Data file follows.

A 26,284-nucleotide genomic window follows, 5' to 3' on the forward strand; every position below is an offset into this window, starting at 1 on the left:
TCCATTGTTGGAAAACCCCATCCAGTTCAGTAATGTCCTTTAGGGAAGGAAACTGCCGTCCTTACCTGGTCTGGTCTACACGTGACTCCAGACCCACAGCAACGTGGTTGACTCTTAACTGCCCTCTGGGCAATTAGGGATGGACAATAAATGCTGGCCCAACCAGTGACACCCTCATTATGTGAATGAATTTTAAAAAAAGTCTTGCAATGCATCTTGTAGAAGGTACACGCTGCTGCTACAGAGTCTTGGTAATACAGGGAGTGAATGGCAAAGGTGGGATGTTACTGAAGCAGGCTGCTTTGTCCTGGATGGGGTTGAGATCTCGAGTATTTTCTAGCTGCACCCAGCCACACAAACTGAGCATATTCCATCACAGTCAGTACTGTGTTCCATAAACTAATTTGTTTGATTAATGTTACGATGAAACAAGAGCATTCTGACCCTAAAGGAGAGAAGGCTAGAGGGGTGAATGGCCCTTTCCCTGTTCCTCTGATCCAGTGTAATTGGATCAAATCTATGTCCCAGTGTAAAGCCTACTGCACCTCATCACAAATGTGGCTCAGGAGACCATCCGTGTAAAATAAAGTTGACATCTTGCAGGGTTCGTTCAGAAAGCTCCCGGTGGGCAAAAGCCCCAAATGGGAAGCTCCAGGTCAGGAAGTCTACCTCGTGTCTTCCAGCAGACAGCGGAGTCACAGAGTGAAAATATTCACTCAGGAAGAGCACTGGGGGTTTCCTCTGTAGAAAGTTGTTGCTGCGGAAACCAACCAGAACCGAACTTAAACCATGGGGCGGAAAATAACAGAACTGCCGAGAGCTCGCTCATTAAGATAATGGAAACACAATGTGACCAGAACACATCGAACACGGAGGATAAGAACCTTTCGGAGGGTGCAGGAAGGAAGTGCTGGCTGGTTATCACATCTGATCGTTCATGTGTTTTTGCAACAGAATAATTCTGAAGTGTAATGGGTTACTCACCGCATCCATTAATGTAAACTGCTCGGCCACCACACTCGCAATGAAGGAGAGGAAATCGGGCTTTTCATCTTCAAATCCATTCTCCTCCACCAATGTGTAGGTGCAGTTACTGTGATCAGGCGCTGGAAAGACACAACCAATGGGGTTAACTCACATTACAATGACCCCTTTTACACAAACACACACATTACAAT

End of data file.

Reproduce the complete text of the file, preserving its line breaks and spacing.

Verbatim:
A 26,284-nucleotide genomic window follows, 5' to 3' on the forward strand; every position below is an offset into this window, starting at 1 on the left:
TCCATTGTTGGAAAACCCCATCCAGTTCAGTAATGTCCTTTAGGGAAGGAAACTGCCGTCCTTACCTGGTCTGGTCTACACGTGACTCCAGACCCACAGCAACGTGGTTGACTCTTAACTGCCCTCTGGGCAATTAGGGATGGACAATAAATGCTGGCCCAACCAGTGACACCCTCATTATGTGAATGAATTTTAAAAAAAGTCTTGCAATGCATCTTGTAGAAGGTACACGCTGCTGCTACAGAGTCTTGGTAATACAGGGAGTGAATGGCAAAGGTGGGATGTTACTGAAGCAGGCTGCTTTGTCCTGGATGGGGTTGAGATCTCGAGTATTTTCTAGCTGCACCCAGCCACACAAACTGAGCATATTCCATCACAGTCAGTACTGTGTTCCATAAACTAATTTGTTTGATTAATGTTACGATGAAACAAGAGCATTCTGACCCTAAAGGAGAGAAGGCTAGAGGGGTGAATGGCCCTTTCCCTGTTCCTCTGATCCAGTGTAATTGGATCAAATCTATGTCCCAGTGTAAAGCCTACTGCACCTCATCACAAATGTGGCTCAGGAGACCATCCGTGTAAAATAAAGTTGACATCTTGCAGGGTTCGTTCAGAAAGCTCCCGGTGGGCAAAAGCCCCAAATGGGAAGCTCCAGGTCAGGAAGTCTACCTCGTGTCTTCCAGCAGACAGCGGAGTCACAGAGTGAAAATATTCACTCAGGAAGAGCACTGGGGGTTTCCTCTGTAGAAAGTTGTTGCTGCGGAAACCAACCAGAACCGAACTTAAACCATGGGGCGGAAAATAACAGAACTGCCGAGAGCTCGCTCATTAAGATAATGGAAACACAATGTGACCAGAACACATCGAACACGGAGGATAAGAACCTTTCGGAGGGTGCAGGAAGGAAGTGCTGGCTGGTTATCACATCTGATCGTTCATGTGTTTTTGCAACAGAATAATTCTGAAGTGTAATGGGTTACTCACCGCATCCATTAATGTAAACTGCTCGGCCACCACACTCGCAATGAAGGAGAGGAAATCGGGCTTTTCATCTTCAAATCCATTCTCCTCCACCAATGTGTAGGTGCAGTTACTGTGATCAGGCGCTGGAAAGACACAACCAATGGGGTTAACTCACATTACAATGACCCCTTTTACACAAACACACACATTACAAT